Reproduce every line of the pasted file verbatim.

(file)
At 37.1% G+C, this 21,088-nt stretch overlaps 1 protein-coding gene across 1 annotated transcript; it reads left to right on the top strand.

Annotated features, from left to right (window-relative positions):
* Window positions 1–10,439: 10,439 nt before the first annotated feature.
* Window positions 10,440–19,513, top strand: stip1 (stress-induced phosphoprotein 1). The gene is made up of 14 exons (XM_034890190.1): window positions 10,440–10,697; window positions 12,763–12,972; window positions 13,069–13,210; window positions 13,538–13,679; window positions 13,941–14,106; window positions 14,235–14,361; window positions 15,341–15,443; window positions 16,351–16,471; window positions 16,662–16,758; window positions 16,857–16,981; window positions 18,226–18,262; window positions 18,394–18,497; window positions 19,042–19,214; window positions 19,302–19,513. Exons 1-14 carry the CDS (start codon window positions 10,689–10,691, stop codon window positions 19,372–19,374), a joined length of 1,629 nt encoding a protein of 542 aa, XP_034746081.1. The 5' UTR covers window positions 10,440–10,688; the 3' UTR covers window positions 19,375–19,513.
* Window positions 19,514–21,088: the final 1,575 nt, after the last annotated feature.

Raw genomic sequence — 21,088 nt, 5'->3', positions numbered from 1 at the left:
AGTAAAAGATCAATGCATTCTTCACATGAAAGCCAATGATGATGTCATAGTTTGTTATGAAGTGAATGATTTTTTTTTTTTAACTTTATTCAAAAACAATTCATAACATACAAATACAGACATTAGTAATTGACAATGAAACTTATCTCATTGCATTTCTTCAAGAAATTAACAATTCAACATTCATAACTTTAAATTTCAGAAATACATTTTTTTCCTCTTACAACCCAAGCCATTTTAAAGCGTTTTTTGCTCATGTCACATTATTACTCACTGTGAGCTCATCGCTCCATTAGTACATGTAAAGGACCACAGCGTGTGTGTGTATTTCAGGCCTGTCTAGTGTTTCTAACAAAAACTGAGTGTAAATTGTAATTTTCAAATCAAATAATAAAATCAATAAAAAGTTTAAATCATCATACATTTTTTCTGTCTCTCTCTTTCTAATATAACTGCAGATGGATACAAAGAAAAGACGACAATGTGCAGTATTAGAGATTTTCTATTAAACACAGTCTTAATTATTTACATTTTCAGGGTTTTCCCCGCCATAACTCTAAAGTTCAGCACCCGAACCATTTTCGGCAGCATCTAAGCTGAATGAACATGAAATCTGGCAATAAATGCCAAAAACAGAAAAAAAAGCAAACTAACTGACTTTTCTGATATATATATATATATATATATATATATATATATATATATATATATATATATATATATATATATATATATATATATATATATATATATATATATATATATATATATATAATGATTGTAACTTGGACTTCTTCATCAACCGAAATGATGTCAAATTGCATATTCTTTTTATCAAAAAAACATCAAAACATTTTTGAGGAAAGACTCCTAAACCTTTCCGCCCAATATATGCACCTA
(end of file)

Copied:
At 37.1% G+C, this 21,088-nt stretch overlaps 1 protein-coding gene across 1 annotated transcript; it reads left to right on the top strand.

Annotated features, from left to right (window-relative positions):
* Window positions 1–10,439: 10,439 nt before the first annotated feature.
* Window positions 10,440–19,513, top strand: stip1 (stress-induced phosphoprotein 1). The gene is made up of 14 exons (XM_034890190.1): window positions 10,440–10,697; window positions 12,763–12,972; window positions 13,069–13,210; window positions 13,538–13,679; window positions 13,941–14,106; window positions 14,235–14,361; window positions 15,341–15,443; window positions 16,351–16,471; window positions 16,662–16,758; window positions 16,857–16,981; window positions 18,226–18,262; window positions 18,394–18,497; window positions 19,042–19,214; window positions 19,302–19,513. Exons 1-14 carry the CDS (start codon window positions 10,689–10,691, stop codon window positions 19,372–19,374), a joined length of 1,629 nt encoding a protein of 542 aa, XP_034746081.1. The 5' UTR covers window positions 10,440–10,688; the 3' UTR covers window positions 19,375–19,513.
* Window positions 19,514–21,088: the final 1,575 nt, after the last annotated feature.

Raw genomic sequence — 21,088 nt, 5'->3', positions numbered from 1 at the left:
AGTAAAAGATCAATGCATTCTTCACATGAAAGCCAATGATGATGTCATAGTTTGTTATGAAGTGAATGATTTTTTTTTTTTAACTTTATTCAAAAACAATTCATAACATACAAATACAGACATTAGTAATTGACAATGAAACTTATCTCATTGCATTTCTTCAAGAAATTAACAATTCAACATTCATAACTTTAAATTTCAGAAATACATTTTTTTCCTCTTACAACCCAAGCCATTTTAAAGCGTTTTTTGCTCATGTCACATTATTACTCACTGTGAGCTCATCGCTCCATTAGTACATGTAAAGGACCACAGCGTGTGTGTGTATTTCAGGCCTGTCTAGTGTTTCTAACAAAAACTGAGTGTAAATTGTAATTTTCAAATCAAATAATAAAATCAATAAAAAGTTTAAATCATCATACATTTTTTCTGTCTCTCTCTTTCTAATATAACTGCAGATGGATACAAAGAAAAGACGACAATGTGCAGTATTAGAGATTTTCTATTAAACACAGTCTTAATTATTTACATTTTCAGGGTTTTCCCCGCCATAACTCTAAAGTTCAGCACCCGAACCATTTTCGGCAGCATCTAAGCTGAATGAACATGAAATCTGGCAATAAATGCCAAAAACAGAAAAAAAAGCAAACTAACTGACTTTTCTGATATATATATATATATATATATATATATATATATATATATATATATATATATATATATATATATATATATATATATATATATATATATATATATATATATATATATATAATGATTGTAACTTGGACTTCTTCATCAACCGAAATGATGTCAAATTGCATATTCTTTTTATCAAAAAAACATCAAAACATTTTTGAGGAAAGACTCCTAAACCTTTCCGCCCAATATATGCACCTA